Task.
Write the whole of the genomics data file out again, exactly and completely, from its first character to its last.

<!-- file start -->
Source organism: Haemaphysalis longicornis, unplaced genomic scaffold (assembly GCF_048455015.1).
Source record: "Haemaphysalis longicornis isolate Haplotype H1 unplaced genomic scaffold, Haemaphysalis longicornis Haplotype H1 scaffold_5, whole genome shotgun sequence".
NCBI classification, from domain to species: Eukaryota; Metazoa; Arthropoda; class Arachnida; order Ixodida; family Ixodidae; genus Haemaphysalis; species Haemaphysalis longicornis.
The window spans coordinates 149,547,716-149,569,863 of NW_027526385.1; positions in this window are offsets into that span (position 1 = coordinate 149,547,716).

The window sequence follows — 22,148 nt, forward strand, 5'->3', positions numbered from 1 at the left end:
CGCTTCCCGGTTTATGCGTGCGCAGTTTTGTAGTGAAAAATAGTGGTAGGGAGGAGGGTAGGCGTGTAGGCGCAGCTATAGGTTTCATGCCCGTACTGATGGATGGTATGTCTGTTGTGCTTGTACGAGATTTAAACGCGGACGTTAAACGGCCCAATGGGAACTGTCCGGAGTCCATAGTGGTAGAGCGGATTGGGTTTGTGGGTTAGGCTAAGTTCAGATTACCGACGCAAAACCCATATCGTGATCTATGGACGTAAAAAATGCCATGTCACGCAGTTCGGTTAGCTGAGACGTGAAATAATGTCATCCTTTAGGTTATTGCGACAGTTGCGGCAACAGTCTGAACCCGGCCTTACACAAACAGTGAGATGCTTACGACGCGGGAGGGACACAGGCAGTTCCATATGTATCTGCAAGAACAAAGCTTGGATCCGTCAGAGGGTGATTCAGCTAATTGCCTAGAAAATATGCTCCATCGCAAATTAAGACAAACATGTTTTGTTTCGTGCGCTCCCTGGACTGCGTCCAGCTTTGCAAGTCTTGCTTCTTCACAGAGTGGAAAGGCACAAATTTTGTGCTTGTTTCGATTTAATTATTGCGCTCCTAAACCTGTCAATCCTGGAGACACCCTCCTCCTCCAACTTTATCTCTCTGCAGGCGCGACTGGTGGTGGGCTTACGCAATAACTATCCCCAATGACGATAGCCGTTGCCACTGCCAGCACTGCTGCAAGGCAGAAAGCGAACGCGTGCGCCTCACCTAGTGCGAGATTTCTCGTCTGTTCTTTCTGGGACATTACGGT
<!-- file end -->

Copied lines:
Source organism: Haemaphysalis longicornis, unplaced genomic scaffold (assembly GCF_048455015.1).
Source record: "Haemaphysalis longicornis isolate Haplotype H1 unplaced genomic scaffold, Haemaphysalis longicornis Haplotype H1 scaffold_5, whole genome shotgun sequence".
NCBI classification, from domain to species: Eukaryota; Metazoa; Arthropoda; class Arachnida; order Ixodida; family Ixodidae; genus Haemaphysalis; species Haemaphysalis longicornis.
The window spans coordinates 149,547,716-149,569,863 of NW_027526385.1; positions in this window are offsets into that span (position 1 = coordinate 149,547,716).

The window sequence follows — 22,148 nt, forward strand, 5'->3', positions numbered from 1 at the left end:
CGCTTCCCGGTTTATGCGTGCGCAGTTTTGTAGTGAAAAATAGTGGTAGGGAGGAGGGTAGGCGTGTAGGCGCAGCTATAGGTTTCATGCCCGTACTGATGGATGGTATGTCTGTTGTGCTTGTACGAGATTTAAACGCGGACGTTAAACGGCCCAATGGGAACTGTCCGGAGTCCATAGTGGTAGAGCGGATTGGGTTTGTGGGTTAGGCTAAGTTCAGATTACCGACGCAAAACCCATATCGTGATCTATGGACGTAAAAAATGCCATGTCACGCAGTTCGGTTAGCTGAGACGTGAAATAATGTCATCCTTTAGGTTATTGCGACAGTTGCGGCAACAGTCTGAACCCGGCCTTACACAAACAGTGAGATGCTTACGACGCGGGAGGGACACAGGCAGTTCCATATGTATCTGCAAGAACAAAGCTTGGATCCGTCAGAGGGTGATTCAGCTAATTGCCTAGAAAATATGCTCCATCGCAAATTAAGACAAACATGTTTTGTTTCGTGCGCTCCCTGGACTGCGTCCAGCTTTGCAAGTCTTGCTTCTTCACAGAGTGGAAAGGCACAAATTTTGTGCTTGTTTCGATTTAATTATTGCGCTCCTAAACCTGTCAATCCTGGAGACACCCTCCTCCTCCAACTTTATCTCTCTGCAGGCGCGACTGGTGGTGGGCTTACGCAATAACTATCCCCAATGACGATAGCCGTTGCCACTGCCAGCACTGCTGCAAGGCAGAAAGCGAACGCGTGCGCCTCACCTAGTGCGAGATTTCTCGTCTGTTCTTTCTGGGACATTACGGT